Feasibility and Safety of Laparoscopic Partial Splenectomy: A Systematic Review
Laparoscopic partial splenectomy (LPS) is a challenging procedure. The aim of this review was to evaluate its feasibility, safety, and potential benefits.
We conducted a comprehensive review for the years 1995–2018 to retrieve all relevant articles.
A total of 44 studies with 252 patients undergoing LPS were reviewed. Six studies described combined operations. Ranges of operative time and estimated blood loss were 50–225 min and 0–1200 ml, respectively. There are eight patients need blood transfusion in 231 patients with available data. The conversion rate was 3.6% (9/252). Overall, 27 patients (10.7%;27/252) developed postoperative or intraoperative complications. Overall mortality was 0% (0/252). The length of postoperative stay (POS) varied (1–11 days). Among four comparative studies, one showed LPS could reduce POS than laparoscopic total splenectomy (LTS) (LTS 5.4 ± 1.8 days, LPS 4.2 ± 0.8 days, p = 0.027) and complications (pleural effusion (LTS 9/22, LPS 0/15, p = 0.005), splenic vein thrombosis (LTS 10/22, LPS 0/15, p = 0.002)). Another comparative study showed LPS may benefit emergency patients. However, one comparative study showed LPS was associated with more pain, longer time to oral intake, and longer POS in children with hereditary spherocytosis. The fourth comparative study showed robotic subtotal splenectomy was comparable to laparoscopy in terms of POS and complication. The main benefits were lower blood loss, vascular dissection time, and a better evaluation of splenic remnant volume.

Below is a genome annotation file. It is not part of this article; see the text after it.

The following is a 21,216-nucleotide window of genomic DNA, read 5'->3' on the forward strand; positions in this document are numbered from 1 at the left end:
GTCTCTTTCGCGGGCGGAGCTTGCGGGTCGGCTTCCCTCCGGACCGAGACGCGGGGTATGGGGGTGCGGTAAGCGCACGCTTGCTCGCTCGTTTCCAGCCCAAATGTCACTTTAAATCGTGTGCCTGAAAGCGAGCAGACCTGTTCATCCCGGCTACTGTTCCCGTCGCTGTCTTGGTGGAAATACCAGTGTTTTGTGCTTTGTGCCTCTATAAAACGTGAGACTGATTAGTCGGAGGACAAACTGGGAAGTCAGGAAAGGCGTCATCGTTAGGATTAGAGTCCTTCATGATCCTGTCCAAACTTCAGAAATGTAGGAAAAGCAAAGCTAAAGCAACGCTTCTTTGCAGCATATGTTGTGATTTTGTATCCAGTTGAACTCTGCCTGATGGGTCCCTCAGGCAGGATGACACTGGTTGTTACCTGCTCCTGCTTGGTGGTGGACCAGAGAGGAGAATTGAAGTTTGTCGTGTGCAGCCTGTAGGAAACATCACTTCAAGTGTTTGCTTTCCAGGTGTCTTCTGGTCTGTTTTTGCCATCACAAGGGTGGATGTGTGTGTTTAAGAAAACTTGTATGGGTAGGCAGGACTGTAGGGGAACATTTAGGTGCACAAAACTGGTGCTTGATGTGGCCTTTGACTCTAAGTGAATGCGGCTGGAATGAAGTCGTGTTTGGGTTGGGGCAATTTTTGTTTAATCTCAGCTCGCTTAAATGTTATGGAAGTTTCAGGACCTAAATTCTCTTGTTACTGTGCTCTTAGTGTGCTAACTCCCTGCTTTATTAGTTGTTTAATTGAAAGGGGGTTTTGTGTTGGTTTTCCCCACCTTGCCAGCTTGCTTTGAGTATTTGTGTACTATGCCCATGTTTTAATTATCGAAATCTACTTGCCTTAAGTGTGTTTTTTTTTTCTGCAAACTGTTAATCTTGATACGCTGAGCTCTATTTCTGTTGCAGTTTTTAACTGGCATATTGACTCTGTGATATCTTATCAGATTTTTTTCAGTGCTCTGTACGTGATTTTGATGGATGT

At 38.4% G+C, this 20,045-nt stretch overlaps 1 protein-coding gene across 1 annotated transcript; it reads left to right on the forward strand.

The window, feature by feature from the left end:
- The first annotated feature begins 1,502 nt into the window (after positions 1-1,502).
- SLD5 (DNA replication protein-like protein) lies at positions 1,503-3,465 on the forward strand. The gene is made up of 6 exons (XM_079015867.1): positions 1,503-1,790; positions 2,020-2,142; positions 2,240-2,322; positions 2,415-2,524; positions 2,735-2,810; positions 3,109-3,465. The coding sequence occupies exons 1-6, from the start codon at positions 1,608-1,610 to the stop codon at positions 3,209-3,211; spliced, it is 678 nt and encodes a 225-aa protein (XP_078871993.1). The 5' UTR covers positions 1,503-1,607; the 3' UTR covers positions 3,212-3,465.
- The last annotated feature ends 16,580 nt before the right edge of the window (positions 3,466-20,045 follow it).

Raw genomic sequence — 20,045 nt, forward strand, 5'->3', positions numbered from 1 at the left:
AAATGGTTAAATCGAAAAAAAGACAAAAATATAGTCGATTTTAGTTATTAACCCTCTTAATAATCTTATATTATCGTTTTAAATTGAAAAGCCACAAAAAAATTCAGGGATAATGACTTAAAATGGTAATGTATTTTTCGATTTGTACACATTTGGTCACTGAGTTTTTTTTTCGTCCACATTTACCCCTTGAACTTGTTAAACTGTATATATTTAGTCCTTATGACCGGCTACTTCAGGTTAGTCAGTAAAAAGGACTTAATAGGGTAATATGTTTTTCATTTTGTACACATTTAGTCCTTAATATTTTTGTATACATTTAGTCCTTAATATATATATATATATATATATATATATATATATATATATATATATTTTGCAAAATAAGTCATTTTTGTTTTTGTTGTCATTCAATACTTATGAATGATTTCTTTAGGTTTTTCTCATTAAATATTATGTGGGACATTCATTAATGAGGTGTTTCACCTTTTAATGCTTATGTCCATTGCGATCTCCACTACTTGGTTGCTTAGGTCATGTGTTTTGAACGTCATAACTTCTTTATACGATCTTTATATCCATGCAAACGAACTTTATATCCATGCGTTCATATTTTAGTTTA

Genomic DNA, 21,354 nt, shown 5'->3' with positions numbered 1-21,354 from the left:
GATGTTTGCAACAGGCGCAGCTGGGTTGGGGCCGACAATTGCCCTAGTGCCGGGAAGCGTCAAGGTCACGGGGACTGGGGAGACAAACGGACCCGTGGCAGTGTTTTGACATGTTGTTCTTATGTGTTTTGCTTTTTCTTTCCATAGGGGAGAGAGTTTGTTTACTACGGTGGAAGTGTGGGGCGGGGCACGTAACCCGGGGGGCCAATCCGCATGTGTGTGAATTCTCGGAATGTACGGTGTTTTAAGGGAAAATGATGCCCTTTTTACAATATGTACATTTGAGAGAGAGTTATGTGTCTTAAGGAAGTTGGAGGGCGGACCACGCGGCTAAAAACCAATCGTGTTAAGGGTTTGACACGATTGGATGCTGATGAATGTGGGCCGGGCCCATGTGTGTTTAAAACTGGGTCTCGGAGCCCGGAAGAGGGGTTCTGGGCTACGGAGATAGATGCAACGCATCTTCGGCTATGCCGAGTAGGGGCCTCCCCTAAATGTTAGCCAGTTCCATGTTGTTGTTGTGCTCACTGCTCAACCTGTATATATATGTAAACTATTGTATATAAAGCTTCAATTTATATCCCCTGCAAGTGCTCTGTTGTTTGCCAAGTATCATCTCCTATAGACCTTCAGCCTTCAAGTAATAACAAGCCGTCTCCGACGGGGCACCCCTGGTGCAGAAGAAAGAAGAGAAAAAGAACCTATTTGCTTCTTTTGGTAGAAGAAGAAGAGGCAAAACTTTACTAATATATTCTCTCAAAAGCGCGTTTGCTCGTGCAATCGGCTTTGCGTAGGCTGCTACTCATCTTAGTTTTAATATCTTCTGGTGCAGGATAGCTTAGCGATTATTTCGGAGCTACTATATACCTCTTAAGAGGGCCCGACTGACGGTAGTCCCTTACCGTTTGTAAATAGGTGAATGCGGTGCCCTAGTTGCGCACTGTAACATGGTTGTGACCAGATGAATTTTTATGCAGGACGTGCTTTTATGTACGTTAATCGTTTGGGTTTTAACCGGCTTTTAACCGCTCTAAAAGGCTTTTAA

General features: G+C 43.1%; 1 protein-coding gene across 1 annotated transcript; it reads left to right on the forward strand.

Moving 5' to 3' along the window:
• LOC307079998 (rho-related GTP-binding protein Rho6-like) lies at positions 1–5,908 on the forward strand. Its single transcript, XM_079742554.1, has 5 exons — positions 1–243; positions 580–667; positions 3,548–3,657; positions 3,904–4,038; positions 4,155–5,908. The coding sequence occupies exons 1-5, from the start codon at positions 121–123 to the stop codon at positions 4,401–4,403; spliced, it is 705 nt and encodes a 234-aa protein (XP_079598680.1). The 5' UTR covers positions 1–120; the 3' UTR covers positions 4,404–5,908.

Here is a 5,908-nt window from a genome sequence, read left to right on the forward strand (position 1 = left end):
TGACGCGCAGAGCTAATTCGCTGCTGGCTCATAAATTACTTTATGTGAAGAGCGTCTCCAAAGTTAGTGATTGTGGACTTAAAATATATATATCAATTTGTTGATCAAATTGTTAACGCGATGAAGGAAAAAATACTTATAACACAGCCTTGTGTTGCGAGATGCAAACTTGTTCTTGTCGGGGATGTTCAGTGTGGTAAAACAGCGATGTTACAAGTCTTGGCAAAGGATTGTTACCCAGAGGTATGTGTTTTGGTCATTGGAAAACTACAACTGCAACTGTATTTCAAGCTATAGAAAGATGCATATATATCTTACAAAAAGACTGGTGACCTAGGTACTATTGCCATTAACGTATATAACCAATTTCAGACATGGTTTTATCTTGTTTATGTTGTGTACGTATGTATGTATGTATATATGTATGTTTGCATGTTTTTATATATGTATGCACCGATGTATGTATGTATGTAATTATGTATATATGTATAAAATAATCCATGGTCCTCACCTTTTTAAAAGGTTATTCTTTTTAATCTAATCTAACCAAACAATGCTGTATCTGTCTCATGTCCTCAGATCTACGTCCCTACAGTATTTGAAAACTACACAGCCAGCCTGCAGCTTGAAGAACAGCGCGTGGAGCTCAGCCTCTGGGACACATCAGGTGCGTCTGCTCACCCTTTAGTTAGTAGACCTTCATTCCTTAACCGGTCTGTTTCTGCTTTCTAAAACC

In early series of highly selected patients, LPS appears to be feasible and safe when performed by experienced laparoscopic surgeons.
Gangshan Liu contributed to literature research and manuscript preparation. Ying Fan contributed to literature research and approved the final version of manuscript.
Compliance with ethical standards
Conflicts of interest
Dr. Liu and Dr. Fan have no conflicts of interest or financial ties to disclose. Informed consent was obtained from all individual participants included in this review.
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